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An undercover FBI agent recalled today conversations in which...

NEW YORK -- An undercover FBI agent recalled today conversations in which alleged mobsters praised known Mafia leaders and condemned famous mob informer, Joseph Valachi.

Agent Edgar Robb, who posed as Anthony 'Tony' Rossi, also recounted how one man said he admired Joe Bonanno, a former leader of the Bonanno crime family, because Bonanno fooled his men by putting on pajamas as if to go to bed but then went out at night.

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The conversations were presented as evidence in the trial in U.S. District Court in Manhattan of five reputed members of the Bonanno crime family charged with racketeering and conspiracy.

The tapes were among those recorded by the FBI in Nov. 1980 in a bar the agents ran in Florida.

Robb said one defendant, Benjamin Ruggiero, had confided he thought Valachi, who was one of the first men to reveal the inner workings of the Mafia, was a 'stool pigeon.' He also praised former gangsters Funzi Tieri and Albert Anastasia.

It was Ruggiero, Robb said, who praised Bonanno as being 'the greatest man he ever knew' for being smart enough to be able to fool his men.

Robb said one defendant, Benjamin Ruggiero, had confided he thought Valachi, who was one of the first men to reveal the inner workings of the Mafia, was a 'stool pigeon.' He also praised former gangsters Funzi Tieri and Albert Anastasia.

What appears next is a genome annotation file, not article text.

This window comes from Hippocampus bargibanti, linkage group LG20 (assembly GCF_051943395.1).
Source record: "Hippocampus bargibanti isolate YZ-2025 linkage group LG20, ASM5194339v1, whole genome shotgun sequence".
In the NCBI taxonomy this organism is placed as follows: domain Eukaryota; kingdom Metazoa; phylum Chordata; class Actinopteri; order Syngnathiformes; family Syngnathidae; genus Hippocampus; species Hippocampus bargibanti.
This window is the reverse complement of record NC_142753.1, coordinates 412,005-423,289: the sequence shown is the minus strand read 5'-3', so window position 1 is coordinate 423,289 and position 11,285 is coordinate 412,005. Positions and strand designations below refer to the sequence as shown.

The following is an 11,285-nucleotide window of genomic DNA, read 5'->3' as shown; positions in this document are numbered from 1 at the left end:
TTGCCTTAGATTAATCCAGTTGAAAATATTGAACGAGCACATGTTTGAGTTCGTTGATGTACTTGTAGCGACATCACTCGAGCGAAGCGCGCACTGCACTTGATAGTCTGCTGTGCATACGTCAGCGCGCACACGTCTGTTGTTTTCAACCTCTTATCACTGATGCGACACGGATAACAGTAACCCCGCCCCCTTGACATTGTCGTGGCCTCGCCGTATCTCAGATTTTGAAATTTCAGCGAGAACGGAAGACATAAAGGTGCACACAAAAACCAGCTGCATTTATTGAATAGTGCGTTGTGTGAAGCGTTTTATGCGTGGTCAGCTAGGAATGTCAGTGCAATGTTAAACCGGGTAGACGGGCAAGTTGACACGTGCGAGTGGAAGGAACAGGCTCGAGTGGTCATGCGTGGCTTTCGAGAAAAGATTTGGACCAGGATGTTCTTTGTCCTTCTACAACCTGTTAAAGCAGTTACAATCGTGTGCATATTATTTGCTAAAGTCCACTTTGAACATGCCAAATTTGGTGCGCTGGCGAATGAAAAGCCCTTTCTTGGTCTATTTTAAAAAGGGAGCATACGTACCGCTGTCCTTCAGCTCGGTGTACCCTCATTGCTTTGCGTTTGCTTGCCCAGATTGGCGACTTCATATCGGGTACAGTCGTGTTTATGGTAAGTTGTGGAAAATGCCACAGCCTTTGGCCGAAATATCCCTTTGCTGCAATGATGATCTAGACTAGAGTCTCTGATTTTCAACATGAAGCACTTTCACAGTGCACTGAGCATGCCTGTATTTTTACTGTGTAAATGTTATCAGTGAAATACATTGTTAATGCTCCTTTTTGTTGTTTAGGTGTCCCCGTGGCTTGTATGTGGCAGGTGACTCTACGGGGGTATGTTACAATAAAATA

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It was Ruggiero, Robb said, who praised Bonanno as being 'the greatest man he ever knew' for being smart enough to fool his men.

Earlier in the trial, FBI Agent Joseph Pistone, 43, testified about his six-year infiltration of organized crime under the name of Donnie Brasco. Pistone, who worked closely with Robb during the undercover operation, is the government's chief witness at the trial.

Robb testified he opened the Kings Court bottle club outside of Tampa, Fla., as an 'undercover business' to enable him to meet 'individuals interested in selling stolen property, narcotics.'

Robb said Pistone introduced him to one defendant, Benjamin 'Lefty Guns' Ruggiero, on March 26, 1980, at Tampa International Airport.

Robb said he told Ruggiero the club was in financial trouble and he had been unable to find a partner despite connections with 'wise guys' - organized crime members -- in New York.

'Well, if they didn't put up any money,' Robb quoted Ruggiero as saying, 'they can't stop us from forming a partnership.'

Robb testified that Ruggiero, as part of the agreement, demanded $5,000 in cash, an amount eventually negotiated down to $3,000.

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